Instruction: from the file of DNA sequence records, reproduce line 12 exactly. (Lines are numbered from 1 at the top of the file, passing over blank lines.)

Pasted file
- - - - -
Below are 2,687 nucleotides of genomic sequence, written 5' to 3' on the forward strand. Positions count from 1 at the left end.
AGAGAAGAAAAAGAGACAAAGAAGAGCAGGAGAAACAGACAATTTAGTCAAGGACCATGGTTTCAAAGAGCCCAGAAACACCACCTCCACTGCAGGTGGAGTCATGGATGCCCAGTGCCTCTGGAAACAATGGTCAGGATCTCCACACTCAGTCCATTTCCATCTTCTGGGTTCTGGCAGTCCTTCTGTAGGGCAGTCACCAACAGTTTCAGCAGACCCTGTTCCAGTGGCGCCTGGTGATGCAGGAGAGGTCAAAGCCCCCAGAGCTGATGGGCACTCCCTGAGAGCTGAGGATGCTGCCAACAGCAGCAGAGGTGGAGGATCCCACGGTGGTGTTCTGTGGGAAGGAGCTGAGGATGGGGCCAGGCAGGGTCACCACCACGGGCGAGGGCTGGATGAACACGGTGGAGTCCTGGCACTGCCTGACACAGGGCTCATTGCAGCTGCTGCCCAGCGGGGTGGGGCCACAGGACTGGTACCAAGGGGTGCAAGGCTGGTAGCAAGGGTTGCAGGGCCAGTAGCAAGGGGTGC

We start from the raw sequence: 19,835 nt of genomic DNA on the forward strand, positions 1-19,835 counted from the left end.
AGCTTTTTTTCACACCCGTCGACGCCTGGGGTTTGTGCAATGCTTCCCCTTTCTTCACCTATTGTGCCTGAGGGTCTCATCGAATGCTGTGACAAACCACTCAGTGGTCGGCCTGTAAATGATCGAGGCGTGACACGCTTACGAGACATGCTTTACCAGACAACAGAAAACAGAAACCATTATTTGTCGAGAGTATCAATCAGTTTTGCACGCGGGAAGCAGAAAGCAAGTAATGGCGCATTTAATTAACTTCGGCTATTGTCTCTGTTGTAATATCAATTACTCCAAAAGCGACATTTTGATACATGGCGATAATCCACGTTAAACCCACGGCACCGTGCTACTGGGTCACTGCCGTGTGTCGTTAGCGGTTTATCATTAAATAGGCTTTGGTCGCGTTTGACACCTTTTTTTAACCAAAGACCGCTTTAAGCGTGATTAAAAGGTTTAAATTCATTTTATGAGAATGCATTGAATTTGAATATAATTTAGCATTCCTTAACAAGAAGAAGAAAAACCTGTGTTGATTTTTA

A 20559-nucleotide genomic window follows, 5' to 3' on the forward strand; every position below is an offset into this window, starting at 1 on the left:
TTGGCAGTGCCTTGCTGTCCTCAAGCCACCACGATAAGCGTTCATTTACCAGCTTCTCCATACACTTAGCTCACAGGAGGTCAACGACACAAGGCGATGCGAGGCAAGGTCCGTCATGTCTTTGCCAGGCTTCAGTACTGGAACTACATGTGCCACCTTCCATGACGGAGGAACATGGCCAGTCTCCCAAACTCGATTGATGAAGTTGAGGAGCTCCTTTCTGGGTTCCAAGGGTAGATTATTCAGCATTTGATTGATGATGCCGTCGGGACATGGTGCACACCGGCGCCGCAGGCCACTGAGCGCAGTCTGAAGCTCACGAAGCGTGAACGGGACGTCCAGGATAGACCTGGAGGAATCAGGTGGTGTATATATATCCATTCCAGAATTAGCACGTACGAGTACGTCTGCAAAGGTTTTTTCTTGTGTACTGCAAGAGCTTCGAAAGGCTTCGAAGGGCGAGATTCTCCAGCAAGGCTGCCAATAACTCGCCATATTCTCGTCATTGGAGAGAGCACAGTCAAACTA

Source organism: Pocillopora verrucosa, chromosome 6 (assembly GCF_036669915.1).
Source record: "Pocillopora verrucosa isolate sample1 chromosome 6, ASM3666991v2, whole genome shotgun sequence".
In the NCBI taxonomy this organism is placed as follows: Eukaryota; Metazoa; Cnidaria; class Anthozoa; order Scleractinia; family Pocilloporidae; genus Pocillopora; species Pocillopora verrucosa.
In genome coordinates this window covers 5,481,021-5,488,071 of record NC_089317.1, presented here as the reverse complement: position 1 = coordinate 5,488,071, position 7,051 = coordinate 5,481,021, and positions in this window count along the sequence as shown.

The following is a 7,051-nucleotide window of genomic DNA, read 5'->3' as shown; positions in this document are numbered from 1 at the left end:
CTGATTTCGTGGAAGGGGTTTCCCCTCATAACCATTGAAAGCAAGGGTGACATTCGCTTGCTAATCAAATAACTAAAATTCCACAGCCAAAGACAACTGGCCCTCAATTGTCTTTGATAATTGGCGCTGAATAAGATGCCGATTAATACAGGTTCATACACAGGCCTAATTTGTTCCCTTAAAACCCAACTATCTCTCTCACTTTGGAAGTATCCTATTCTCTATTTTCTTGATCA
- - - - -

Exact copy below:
CTGATTTCGTGGAAGGGGTTTCCCCTCATAACCATTGAAAGCAAGGGTGACATTCGCTTGCTAATCAAATAACTAAAATTCCACAGCCAAAGACAACTGGCCCTCAATTGTCTTTGATAATTGGCGCTGAATAAGATGCCGATTAATACAGGTTCATACACAGGCCTAATTTGTTCCCTTAAAACCCAACTATCTCTCTCACTTTGGAAGTATCCTATTCTCTATTTTCTTGATCA